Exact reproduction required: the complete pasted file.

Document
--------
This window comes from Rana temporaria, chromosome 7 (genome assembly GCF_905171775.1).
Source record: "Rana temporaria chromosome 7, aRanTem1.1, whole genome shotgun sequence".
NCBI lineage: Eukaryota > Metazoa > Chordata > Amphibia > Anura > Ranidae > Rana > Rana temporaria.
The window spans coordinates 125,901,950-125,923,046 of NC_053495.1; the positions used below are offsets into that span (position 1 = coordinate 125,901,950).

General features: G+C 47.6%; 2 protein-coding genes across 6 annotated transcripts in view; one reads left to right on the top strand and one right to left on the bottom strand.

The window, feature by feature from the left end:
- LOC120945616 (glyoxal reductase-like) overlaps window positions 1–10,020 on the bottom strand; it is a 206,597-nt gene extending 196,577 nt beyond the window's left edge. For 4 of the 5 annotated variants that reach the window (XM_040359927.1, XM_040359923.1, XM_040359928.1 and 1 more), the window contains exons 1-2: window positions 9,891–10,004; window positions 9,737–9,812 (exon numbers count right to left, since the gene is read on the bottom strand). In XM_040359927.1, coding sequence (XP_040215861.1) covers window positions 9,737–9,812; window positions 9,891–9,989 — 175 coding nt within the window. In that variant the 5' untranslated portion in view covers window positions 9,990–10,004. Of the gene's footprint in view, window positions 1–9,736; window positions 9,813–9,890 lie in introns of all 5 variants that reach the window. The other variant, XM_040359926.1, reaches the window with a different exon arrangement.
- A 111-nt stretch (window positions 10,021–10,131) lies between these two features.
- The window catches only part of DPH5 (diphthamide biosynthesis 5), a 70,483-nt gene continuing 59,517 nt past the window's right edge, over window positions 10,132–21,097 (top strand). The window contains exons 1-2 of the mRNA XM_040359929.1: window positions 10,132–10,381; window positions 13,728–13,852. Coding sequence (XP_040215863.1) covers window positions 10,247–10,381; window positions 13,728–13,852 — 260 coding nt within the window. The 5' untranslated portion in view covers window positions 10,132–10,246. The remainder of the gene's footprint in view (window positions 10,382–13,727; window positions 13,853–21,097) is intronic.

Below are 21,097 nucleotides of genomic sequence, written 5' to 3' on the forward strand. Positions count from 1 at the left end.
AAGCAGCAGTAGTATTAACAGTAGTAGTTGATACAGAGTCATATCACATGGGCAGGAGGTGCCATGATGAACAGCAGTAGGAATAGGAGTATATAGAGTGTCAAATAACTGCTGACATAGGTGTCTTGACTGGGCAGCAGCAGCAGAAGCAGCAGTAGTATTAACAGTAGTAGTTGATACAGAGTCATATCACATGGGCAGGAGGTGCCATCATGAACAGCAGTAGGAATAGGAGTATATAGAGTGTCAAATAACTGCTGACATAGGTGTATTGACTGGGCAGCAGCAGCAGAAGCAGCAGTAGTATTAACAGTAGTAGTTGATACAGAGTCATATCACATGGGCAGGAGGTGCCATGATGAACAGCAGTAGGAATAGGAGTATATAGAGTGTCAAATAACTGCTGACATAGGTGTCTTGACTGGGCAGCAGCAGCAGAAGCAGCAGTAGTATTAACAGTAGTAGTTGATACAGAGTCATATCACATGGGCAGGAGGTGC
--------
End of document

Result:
This window comes from Rana temporaria, chromosome 7 (genome assembly GCF_905171775.1).
Source record: "Rana temporaria chromosome 7, aRanTem1.1, whole genome shotgun sequence".
NCBI lineage: Eukaryota > Metazoa > Chordata > Amphibia > Anura > Ranidae > Rana > Rana temporaria.
The window spans coordinates 125,901,950-125,923,046 of NC_053495.1; the positions used below are offsets into that span (position 1 = coordinate 125,901,950).

General features: G+C 47.6%; 2 protein-coding genes across 6 annotated transcripts in view; one reads left to right on the top strand and one right to left on the bottom strand.

The window, feature by feature from the left end:
- LOC120945616 (glyoxal reductase-like) overlaps window positions 1–10,020 on the bottom strand; it is a 206,597-nt gene extending 196,577 nt beyond the window's left edge. For 4 of the 5 annotated variants that reach the window (XM_040359927.1, XM_040359923.1, XM_040359928.1 and 1 more), the window contains exons 1-2: window positions 9,891–10,004; window positions 9,737–9,812 (exon numbers count right to left, since the gene is read on the bottom strand). In XM_040359927.1, coding sequence (XP_040215861.1) covers window positions 9,737–9,812; window positions 9,891–9,989 — 175 coding nt within the window. In that variant the 5' untranslated portion in view covers window positions 9,990–10,004. Of the gene's footprint in view, window positions 1–9,736; window positions 9,813–9,890 lie in introns of all 5 variants that reach the window. The other variant, XM_040359926.1, reaches the window with a different exon arrangement.
- A 111-nt stretch (window positions 10,021–10,131) lies between these two features.
- The window catches only part of DPH5 (diphthamide biosynthesis 5), a 70,483-nt gene continuing 59,517 nt past the window's right edge, over window positions 10,132–21,097 (top strand). The window contains exons 1-2 of the mRNA XM_040359929.1: window positions 10,132–10,381; window positions 13,728–13,852. Coding sequence (XP_040215863.1) covers window positions 10,247–10,381; window positions 13,728–13,852 — 260 coding nt within the window. The 5' untranslated portion in view covers window positions 10,132–10,246. The remainder of the gene's footprint in view (window positions 10,382–13,727; window positions 13,853–21,097) is intronic.

Below are 21,097 nucleotides of genomic sequence, written 5' to 3' on the forward strand. Positions count from 1 at the left end.
AAGCAGCAGTAGTATTAACAGTAGTAGTTGATACAGAGTCATATCACATGGGCAGGAGGTGCCATGATGAACAGCAGTAGGAATAGGAGTATATAGAGTGTCAAATAACTGCTGACATAGGTGTCTTGACTGGGCAGCAGCAGCAGAAGCAGCAGTAGTATTAACAGTAGTAGTTGATACAGAGTCATATCACATGGGCAGGAGGTGCCATCATGAACAGCAGTAGGAATAGGAGTATATAGAGTGTCAAATAACTGCTGACATAGGTGTATTGACTGGGCAGCAGCAGCAGAAGCAGCAGTAGTATTAACAGTAGTAGTTGATACAGAGTCATATCACATGGGCAGGAGGTGCCATGATGAACAGCAGTAGGAATAGGAGTATATAGAGTGTCAAATAACTGCTGACATAGGTGTCTTGACTGGGCAGCAGCAGCAGAAGCAGCAGTAGTATTAACAGTAGTAGTTGATACAGAGTCATATCACATGGGCAGGAGGTGC